In response, the defense secretary put a policy in place requiring all DOD aircraft Foreign Terminal Instrument Procedures (FTIP) be evaluated and reviewed by a TERPS office before pilots take off on a mission.

Currently, there are four specified areas of responsibility for FTIP that fall under major commands, which includes Pacific Air Forces, U.S. Air Forces in Europe, Air Combat Command and AMC. Everything the specialists do is for safety, which means even the smallest changes are recorded.

“We review and publish procedures supporting all DOD aircraft, including for the president, that fly into the AOR,” said Dwayne Emsweller, the TERPS chief assigned to the AMC AOS. “We review more than 1,200 procedures a year, and more than 600 procedures are published.”

However, the TERPS specialists cannot rely on the NGA website alone. They also work closely with their host nation counterparts for updated information, and each specialist visits their assigned countries, big or small, to build strong, trusting partnerships.

One of these established partnerships was called on in 2010 when a massive earthquake devastated Haiti, and a way to provide humanitarian aid was quickly needed.

It just so happened that six months before the crisis, Emsweller received a call from a U.S. Southern Command member in the Dominican Republic asking for assistance to get newly installed navigational equipment inspected at a host nation military airfield. Although it wasn’t his job to request this type of inspection, Emsweller was the AOR expert.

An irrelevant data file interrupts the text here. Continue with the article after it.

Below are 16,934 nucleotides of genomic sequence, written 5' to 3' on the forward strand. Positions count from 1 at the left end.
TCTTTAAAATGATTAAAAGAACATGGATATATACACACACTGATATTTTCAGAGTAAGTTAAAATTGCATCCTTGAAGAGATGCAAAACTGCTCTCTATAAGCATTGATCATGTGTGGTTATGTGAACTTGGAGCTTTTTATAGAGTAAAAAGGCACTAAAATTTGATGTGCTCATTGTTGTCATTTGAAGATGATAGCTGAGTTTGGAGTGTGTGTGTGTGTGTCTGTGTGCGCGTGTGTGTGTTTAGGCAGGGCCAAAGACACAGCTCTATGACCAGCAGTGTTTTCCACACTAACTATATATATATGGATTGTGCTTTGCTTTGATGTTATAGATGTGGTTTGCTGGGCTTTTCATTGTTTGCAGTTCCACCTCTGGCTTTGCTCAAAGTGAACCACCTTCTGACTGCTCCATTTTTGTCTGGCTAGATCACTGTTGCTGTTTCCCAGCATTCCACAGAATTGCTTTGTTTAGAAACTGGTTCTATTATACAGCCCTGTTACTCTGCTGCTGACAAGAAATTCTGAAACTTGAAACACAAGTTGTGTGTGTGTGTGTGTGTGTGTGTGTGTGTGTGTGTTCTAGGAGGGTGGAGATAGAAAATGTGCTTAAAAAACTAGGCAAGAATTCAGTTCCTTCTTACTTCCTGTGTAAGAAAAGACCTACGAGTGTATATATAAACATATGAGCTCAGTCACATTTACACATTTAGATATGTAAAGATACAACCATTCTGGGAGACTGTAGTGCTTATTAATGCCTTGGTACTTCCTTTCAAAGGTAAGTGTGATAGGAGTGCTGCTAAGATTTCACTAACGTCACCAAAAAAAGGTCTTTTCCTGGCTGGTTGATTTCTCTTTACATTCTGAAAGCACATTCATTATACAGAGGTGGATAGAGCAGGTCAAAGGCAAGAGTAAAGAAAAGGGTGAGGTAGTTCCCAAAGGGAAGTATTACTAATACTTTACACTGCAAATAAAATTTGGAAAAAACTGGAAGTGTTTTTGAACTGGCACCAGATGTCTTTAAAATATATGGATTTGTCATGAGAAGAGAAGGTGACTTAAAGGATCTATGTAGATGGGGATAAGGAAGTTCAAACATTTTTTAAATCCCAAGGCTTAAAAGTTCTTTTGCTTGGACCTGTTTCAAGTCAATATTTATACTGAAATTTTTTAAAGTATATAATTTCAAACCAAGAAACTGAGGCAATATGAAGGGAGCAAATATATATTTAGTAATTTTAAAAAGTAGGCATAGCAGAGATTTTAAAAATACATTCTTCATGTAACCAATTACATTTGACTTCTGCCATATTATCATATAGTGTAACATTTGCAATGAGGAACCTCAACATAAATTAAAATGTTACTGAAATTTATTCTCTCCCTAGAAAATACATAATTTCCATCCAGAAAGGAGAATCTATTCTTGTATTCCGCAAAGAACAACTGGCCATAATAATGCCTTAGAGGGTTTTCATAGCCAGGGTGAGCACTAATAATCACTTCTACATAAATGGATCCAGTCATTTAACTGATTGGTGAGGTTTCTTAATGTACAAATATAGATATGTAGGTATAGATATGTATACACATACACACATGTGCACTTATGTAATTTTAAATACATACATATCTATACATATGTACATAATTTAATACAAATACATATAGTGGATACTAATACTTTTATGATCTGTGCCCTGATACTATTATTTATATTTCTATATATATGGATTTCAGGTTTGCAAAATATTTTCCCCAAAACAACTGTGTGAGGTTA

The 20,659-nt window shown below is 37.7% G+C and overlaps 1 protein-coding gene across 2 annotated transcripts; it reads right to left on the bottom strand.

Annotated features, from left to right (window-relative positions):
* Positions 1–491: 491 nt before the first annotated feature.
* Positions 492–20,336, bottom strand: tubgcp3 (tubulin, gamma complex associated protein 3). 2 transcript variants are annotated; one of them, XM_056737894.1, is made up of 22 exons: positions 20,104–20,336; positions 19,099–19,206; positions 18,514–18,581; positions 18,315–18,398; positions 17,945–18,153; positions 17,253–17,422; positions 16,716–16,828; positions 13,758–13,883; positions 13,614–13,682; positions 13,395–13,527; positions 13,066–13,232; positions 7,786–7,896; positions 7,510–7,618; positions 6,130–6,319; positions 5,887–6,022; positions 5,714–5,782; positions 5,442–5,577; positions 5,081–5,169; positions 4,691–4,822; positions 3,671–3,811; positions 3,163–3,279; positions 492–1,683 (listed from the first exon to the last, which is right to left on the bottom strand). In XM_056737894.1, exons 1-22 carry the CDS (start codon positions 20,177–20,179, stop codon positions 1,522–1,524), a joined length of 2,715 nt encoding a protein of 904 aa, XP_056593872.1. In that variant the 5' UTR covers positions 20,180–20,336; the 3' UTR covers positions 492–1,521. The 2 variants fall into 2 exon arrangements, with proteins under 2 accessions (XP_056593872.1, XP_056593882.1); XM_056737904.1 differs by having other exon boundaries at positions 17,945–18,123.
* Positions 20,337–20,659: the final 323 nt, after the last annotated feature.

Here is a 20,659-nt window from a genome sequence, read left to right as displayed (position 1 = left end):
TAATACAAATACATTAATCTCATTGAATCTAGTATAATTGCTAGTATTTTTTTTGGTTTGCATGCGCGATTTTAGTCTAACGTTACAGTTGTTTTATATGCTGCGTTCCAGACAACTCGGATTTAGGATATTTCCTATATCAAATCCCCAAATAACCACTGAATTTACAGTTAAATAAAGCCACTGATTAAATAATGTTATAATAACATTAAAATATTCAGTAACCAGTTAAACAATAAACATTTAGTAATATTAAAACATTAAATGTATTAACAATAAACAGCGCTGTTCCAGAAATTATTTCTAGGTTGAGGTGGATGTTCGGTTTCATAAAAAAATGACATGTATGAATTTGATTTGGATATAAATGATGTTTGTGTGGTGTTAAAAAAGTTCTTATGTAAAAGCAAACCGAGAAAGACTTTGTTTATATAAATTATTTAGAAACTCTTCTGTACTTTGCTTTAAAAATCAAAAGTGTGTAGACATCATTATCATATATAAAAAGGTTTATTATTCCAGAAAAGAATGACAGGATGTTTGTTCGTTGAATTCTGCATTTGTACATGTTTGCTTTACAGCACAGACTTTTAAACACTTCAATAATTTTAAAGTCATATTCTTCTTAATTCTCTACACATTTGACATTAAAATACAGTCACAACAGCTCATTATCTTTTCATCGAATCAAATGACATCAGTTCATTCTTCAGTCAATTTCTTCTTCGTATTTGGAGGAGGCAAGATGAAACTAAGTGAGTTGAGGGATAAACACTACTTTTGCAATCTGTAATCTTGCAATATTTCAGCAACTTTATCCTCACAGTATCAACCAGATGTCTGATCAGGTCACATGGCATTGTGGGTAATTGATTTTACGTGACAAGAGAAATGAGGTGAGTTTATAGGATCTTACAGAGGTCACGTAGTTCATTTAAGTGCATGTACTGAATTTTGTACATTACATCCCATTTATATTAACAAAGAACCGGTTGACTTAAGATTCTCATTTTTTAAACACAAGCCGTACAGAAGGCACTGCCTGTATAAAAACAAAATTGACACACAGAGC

“We assisted with everything they needed to get the inspections completed, which was for one of their military airfields; San Isidro,” Emsweller explained. “When the Haiti crisis happened, the first place we wanted to stage out of was San Isidro.”

With the Dominican Republic located adjacent to Haiti, access to San Isidro gave the U.S. forces a way to quickly respond with humanitarian support.

“Something may not be our job, but as the AOR experts, we try to help out any way we can,” he said. “The troops are air traffic controllers, but when they are assigned to the unit, they are Air Force ambassadors.”

It is through enhancing partnerships with host nations that TERPS specialists are able to help ensure the Air Force can safely execute rapid global mobility.

Buddy Wing showcases South Korea, US alliance

Buddy Wing showcases South Korea, US allianceSEOSAN AIR BASE, South Korea (AFNS)

U.S. Airmen from the 36th Fighter Squadron and Aircraft Maintenance Unit traveled to Seosan Air Base, South Korea, to participate in exercise Buddy Wing with South Korean air force personnel from the 121st Fighter Squadron, 20th Fighter Wing, from Jan. 25-29.

“The Buddy Wing program is a combined fighter exchange between the U.S. and (Republic of Korea Air Force) to promote solidarity among any operations we may execute,” said Capt. Shannon Beers, a 36th FS pilot. “Buddy Wing is a great opportunity to work with our Korean counterparts in deterrence exercises in the event of combat operations.”

A program conducted throughout the year, Buddy Wing takes place on the peninsula and is used to sharpen interoperability between the allied forces.